The current system of free agency in sports has benefited athletes in multiple ways, most notably via an increase in annual player salaries. According to the Society for American Baseball Research, Milwaukee Brewers outfielder Hank Aaron was the highest-paid baseball player in 1975, earning $240,000 a year. When Major League Baseball adopted its formal free agency policy a year later, Philadelphia Phillies third baseman Mike Schmidt was the biggest benefactor, earning a league-high salary of $560,000 annually. As of 2014, Los Angeles Dodgers starting pitcher Clayton Kershaw earned the largest annual salary in major league baseball history at more than $30.7 million per season.
In American professional football, the results were similar. In 1992, before the NFL enacted its free agency policy, the average player salary was roughly $484,000 a year. One year later, the average salary rose 33% to nearly $667,000 annually. Player income has continued to multiply every year since free agency was established. According to a 2012 study by Forbes, the average yearly salary for a NFL player was $1.9 million, the lowest average player salary among the “big four” – MLB, NBA, NHL, NFL – sports leagues in the United States.
According to a 2013 report by the Major League Baseball Players Association, the average baseball player’s yearly salary increased 5.4% from the previous year to a record $3.39 million. Professional basketball players in the NBA average the highest annual salary among the four major U.S. sports at approximately $5.15 million a season.
Over the last decade, athlete’s salaries have increased exponentially. The upward trend is one cause for concern among some owners and league officials because pay increases have made it more challenging for teams to afford a competitive roster. The best free agents often request higher salaries, typically auctioning their talents to the highest bidder.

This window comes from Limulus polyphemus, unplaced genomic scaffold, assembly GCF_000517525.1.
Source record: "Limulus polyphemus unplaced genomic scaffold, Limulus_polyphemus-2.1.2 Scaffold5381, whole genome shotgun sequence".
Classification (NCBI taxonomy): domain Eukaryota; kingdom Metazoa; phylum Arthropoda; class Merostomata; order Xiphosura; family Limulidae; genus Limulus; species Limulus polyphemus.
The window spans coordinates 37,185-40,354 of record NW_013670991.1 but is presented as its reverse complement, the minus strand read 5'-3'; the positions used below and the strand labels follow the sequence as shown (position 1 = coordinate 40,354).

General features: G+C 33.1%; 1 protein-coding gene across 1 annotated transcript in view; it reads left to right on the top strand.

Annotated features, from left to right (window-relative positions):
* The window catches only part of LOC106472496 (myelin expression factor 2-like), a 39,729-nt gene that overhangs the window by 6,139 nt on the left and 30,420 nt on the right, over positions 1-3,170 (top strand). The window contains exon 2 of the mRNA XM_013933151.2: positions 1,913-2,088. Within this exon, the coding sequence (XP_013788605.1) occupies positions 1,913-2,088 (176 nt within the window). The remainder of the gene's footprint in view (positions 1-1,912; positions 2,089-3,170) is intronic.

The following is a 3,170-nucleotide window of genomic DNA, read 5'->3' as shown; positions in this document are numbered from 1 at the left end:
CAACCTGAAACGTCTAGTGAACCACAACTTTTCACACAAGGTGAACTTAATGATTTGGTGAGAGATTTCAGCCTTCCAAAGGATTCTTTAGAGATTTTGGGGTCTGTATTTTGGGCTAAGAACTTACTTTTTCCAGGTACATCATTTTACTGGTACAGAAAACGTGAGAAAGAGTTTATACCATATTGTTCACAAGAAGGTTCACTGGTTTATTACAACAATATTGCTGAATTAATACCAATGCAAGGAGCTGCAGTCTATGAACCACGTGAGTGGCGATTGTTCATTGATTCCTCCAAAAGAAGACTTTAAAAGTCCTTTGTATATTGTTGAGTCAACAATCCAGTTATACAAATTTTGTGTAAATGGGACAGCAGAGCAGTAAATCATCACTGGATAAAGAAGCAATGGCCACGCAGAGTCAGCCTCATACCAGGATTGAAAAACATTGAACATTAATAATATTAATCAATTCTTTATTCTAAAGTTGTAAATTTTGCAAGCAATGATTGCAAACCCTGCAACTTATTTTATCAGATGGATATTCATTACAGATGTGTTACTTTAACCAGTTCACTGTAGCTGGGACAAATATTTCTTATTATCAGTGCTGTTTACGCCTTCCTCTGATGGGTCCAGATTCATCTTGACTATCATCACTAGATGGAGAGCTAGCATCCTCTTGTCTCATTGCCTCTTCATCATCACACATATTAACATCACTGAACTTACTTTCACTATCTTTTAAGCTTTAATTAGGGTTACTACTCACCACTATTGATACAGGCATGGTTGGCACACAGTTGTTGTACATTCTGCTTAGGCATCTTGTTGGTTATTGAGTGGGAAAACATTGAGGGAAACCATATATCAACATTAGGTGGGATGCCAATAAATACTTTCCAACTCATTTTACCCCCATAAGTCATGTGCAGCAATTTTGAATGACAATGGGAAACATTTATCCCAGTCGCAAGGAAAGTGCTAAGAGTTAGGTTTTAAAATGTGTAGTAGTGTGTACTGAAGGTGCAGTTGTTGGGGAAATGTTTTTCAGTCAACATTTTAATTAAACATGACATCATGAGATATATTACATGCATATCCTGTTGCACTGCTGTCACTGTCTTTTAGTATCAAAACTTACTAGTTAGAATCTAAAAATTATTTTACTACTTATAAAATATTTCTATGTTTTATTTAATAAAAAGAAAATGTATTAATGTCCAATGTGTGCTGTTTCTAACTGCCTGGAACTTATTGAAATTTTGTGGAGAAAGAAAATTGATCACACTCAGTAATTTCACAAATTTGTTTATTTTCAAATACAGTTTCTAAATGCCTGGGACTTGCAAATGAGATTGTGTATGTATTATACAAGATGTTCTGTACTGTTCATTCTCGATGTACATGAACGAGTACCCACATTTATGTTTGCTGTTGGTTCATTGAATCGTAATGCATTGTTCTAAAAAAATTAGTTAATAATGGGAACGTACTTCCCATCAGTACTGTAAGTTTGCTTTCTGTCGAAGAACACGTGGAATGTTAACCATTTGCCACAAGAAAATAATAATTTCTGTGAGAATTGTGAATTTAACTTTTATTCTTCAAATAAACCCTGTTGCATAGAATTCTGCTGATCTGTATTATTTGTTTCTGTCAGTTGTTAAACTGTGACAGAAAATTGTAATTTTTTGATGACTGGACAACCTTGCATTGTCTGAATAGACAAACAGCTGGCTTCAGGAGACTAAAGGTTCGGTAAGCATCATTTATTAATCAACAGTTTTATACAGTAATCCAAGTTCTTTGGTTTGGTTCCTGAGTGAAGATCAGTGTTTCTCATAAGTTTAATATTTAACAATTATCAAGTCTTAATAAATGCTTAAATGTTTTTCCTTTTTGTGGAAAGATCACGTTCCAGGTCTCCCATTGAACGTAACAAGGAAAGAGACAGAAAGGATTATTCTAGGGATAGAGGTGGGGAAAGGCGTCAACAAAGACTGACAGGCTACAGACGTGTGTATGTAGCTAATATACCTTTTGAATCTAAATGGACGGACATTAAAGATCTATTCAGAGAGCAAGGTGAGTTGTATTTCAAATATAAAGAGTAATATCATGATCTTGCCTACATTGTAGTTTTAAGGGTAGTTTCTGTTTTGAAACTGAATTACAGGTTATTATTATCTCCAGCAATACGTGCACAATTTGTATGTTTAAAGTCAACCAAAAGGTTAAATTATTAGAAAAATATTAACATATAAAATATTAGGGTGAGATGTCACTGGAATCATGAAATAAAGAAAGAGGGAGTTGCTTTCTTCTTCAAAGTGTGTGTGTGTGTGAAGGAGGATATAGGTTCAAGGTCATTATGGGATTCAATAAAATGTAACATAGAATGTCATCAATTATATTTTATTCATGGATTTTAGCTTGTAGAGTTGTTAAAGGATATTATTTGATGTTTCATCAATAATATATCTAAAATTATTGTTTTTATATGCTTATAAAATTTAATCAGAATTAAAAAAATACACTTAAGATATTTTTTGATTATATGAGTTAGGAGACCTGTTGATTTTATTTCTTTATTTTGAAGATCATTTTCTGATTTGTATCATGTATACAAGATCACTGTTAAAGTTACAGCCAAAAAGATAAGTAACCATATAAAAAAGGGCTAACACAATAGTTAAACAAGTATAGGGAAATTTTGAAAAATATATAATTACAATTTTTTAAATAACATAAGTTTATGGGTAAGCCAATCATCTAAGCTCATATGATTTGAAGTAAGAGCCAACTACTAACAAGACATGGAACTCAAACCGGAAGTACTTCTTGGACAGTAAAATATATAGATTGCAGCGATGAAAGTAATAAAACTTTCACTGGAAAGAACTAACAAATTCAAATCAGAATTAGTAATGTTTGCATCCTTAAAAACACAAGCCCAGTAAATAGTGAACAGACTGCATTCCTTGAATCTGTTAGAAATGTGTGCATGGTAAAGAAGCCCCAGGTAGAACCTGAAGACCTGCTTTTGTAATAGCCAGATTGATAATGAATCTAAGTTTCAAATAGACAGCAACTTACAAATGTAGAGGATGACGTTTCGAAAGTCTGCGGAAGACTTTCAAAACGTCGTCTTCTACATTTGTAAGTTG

While the free agency process was a necessary step toward sports equality, it dramatically raised the salaries for all players, not just free agents. Subsequently, some team owners are forced to offer highly lucrative contracts to the top players in each sport in order to keep a competitive edge.
This has allowed the most profitable franchises to essentially buy a team filled with the best free agents on the market. This issue primarily applies to baseball, as American basketball, football and hockey have salary cap systems which help limit wealthy teams from buying a full roster of top players. Salary cap supporters believe the system promotes parity between teams and helps keep spending under control.
Largest contracts by sport (excluding individual sports):
When players’ salaries are broken into pieces, it can be mind-blowing how much money they earn compared to the average American worker.
During the 2012-13 NBA season, Los Angeles Lakers All-Star Kobe Bryant grossed nearly $38,000 for every made basket, according to an October, 2013 study by Sports Interaction.
Based on his yearly average of 676 plate appearances during six seasons with the Detroit Tigers, All-Star Miguel Cabrera stands to make approximately $43,000 per plate appearance. According to the Social Security Administration, the average national yearly wage for 2012 in the U.S. was $44,321.67.